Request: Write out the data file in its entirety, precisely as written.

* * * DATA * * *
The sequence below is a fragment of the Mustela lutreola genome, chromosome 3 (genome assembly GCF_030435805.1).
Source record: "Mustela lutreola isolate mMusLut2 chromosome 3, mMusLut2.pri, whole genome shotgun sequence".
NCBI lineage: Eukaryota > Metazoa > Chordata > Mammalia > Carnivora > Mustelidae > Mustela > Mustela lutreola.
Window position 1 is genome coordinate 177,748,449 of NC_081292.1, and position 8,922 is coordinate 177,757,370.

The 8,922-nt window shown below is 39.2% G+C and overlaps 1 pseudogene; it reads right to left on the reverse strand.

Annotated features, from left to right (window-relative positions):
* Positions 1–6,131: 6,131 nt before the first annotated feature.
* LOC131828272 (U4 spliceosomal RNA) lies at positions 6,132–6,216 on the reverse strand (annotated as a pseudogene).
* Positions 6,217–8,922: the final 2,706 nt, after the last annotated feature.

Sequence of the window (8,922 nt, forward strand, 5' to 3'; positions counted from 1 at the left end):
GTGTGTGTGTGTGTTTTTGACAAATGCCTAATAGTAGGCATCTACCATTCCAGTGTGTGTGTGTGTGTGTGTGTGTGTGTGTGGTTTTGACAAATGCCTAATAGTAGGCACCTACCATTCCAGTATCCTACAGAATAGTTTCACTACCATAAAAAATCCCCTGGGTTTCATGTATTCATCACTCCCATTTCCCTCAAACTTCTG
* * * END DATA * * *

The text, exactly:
The sequence below is a fragment of the Mustela lutreola genome, chromosome 3 (genome assembly GCF_030435805.1).
Source record: "Mustela lutreola isolate mMusLut2 chromosome 3, mMusLut2.pri, whole genome shotgun sequence".
NCBI lineage: Eukaryota > Metazoa > Chordata > Mammalia > Carnivora > Mustelidae > Mustela > Mustela lutreola.
Window position 1 is genome coordinate 177,748,449 of NC_081292.1, and position 8,922 is coordinate 177,757,370.

The 8,922-nt window shown below is 39.2% G+C and overlaps 1 pseudogene; it reads right to left on the reverse strand.

Annotated features, from left to right (window-relative positions):
* Positions 1–6,131: 6,131 nt before the first annotated feature.
* LOC131828272 (U4 spliceosomal RNA) lies at positions 6,132–6,216 on the reverse strand (annotated as a pseudogene).
* Positions 6,217–8,922: the final 2,706 nt, after the last annotated feature.

Sequence of the window (8,922 nt, forward strand, 5' to 3'; positions counted from 1 at the left end):
GTGTGTGTGTGTGTTTTTGACAAATGCCTAATAGTAGGCATCTACCATTCCAGTGTGTGTGTGTGTGTGTGTGTGTGTGTGTGGTTTTGACAAATGCCTAATAGTAGGCACCTACCATTCCAGTATCCTACAGAATAGTTTCACTACCATAAAAAATCCCCTGGGTTTCATGTATTCATCACTCCCATTTCCCTCAAACTTCTG